The legal battle over refugee admissions

        The State Department has issued guidance regarding the admission of refugees following the Supreme Court’s decision in the Trump Executive Order cases.

The guidance includes the narrow interpretation of “bona fide relationship with a person” adopted for the visa ban provision (fiancés are in; grandparents are out). As to a “bona fide relationship” to “an entity in the United States,” the guidance states:

A refugee who has a relationship with an entity in the United States that is formal, documented, and formed in the ordinary course will be considered to have a credible claim to a bona fide relationship with that entity upon presentation of sufficient documentation or other verifiable information supporting that claim. The fact that a resettlement agency in the United States has provided a formal assurance for a refugee seeking admission, however, is not sufficient in and of itself to establish a qualifying relationship for that refugee with an entity in the United States.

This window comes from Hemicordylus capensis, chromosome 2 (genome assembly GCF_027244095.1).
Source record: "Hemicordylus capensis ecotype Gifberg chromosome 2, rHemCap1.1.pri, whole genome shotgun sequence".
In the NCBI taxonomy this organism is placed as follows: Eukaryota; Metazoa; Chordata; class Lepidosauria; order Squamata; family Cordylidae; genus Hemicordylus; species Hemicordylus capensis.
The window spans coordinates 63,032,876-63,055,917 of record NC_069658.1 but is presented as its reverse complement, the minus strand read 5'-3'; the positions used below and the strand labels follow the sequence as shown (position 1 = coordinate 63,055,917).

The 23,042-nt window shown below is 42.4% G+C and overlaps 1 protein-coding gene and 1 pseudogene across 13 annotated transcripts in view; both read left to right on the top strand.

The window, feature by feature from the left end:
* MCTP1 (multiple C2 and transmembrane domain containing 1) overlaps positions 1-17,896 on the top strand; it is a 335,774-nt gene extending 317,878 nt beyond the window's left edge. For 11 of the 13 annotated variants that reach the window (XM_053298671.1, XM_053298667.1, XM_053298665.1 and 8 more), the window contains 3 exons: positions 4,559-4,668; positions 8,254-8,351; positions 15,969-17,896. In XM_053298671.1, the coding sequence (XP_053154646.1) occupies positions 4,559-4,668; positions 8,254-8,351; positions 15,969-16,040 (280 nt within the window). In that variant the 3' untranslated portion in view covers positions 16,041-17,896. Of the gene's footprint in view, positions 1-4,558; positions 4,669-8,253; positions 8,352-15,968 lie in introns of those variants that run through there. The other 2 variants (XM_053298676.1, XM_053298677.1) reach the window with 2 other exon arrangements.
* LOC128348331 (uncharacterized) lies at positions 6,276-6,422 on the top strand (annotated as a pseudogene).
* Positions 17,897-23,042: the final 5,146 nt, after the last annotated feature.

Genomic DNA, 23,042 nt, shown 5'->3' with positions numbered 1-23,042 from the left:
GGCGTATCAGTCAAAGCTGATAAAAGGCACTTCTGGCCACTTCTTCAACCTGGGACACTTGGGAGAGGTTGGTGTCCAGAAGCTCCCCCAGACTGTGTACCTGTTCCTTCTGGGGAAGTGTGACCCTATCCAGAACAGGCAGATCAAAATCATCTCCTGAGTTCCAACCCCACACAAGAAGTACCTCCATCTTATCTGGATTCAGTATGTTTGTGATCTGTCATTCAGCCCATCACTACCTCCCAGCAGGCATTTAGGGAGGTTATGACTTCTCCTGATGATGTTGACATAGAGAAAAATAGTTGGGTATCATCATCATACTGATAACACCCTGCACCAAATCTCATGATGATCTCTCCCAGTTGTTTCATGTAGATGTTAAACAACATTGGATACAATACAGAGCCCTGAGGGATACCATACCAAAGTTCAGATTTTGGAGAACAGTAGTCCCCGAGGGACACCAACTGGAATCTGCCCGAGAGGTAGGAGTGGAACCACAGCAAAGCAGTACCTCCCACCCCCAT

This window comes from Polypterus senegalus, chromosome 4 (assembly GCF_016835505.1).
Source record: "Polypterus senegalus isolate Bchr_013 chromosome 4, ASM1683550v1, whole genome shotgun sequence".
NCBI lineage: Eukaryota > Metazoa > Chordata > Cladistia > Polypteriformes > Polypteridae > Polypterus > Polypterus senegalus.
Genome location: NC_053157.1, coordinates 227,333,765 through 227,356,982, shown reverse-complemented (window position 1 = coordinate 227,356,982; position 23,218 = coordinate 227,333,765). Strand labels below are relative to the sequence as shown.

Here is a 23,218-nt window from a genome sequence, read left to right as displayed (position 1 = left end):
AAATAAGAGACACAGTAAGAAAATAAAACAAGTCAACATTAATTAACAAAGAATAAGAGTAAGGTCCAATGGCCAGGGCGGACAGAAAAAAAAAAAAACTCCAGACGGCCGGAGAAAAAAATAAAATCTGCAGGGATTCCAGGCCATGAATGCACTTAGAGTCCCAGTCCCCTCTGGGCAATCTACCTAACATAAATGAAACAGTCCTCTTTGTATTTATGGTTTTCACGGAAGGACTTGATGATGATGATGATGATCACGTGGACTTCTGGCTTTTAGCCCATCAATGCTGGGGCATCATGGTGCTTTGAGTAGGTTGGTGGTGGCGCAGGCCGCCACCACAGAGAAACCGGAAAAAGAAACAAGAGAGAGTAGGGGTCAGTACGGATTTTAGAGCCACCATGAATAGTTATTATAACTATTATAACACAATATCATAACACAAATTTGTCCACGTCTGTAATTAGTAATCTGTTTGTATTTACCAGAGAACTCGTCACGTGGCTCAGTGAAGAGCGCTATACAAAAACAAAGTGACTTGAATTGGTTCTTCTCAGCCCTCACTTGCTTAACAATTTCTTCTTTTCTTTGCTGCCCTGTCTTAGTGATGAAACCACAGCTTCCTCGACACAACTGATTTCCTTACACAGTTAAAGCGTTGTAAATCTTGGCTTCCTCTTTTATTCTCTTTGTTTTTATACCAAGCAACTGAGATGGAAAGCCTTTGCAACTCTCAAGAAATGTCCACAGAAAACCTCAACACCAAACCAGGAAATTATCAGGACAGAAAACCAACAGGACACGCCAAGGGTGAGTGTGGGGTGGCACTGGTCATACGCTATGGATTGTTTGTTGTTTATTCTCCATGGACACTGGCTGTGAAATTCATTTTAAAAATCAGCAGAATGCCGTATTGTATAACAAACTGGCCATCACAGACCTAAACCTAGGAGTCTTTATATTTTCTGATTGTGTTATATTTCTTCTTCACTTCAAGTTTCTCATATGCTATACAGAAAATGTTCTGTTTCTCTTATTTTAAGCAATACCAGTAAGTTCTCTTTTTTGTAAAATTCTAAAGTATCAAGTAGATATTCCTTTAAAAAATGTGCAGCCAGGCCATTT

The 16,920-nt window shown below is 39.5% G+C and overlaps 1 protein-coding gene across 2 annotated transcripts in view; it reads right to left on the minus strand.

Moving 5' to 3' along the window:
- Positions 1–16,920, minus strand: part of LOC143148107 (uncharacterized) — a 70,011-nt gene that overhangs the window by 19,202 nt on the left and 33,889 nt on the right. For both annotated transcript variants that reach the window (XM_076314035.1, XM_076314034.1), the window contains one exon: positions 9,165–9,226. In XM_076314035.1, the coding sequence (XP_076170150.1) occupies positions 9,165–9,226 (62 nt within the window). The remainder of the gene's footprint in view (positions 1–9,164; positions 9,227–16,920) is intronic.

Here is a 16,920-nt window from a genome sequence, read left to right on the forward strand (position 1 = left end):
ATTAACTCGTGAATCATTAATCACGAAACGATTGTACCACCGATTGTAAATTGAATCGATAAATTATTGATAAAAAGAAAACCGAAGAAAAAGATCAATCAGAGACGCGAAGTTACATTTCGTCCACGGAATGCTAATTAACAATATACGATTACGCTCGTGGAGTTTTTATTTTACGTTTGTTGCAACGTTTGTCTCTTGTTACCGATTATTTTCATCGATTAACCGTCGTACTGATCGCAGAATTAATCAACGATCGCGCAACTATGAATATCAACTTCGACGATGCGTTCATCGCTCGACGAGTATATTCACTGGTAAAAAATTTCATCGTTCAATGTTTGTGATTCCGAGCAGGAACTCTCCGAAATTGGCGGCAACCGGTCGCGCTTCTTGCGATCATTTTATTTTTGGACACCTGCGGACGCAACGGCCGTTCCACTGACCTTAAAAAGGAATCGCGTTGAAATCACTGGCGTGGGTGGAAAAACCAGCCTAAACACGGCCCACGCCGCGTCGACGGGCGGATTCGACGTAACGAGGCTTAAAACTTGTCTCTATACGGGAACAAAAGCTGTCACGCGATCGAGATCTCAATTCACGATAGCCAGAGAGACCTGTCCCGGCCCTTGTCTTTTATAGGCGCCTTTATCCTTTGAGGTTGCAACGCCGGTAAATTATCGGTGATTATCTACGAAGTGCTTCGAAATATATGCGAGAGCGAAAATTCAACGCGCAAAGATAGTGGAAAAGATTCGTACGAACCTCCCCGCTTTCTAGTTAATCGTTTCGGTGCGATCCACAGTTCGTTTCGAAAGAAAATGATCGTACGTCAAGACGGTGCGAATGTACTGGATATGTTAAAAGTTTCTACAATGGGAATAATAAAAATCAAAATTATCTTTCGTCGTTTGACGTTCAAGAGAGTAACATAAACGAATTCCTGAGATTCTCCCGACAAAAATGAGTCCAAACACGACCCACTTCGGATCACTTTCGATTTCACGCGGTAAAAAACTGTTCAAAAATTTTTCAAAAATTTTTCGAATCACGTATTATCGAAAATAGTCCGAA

(emphasis supplied).

The communication concludes by stating that additional guidance will be forthcoming. And well it should be.  No reason is given for the conclusory statement italicized above.  Moreover, refugee resettlement agencies will be able to show significant evidence of bona fide relationship beyond the “formal assurance” they receive from the State Department. This is amply and persuasively demonstrated by a brief filed yesterday on behalf of IRAP and HIAS as amici curiae by the ACLU in the Hawaii litigation.

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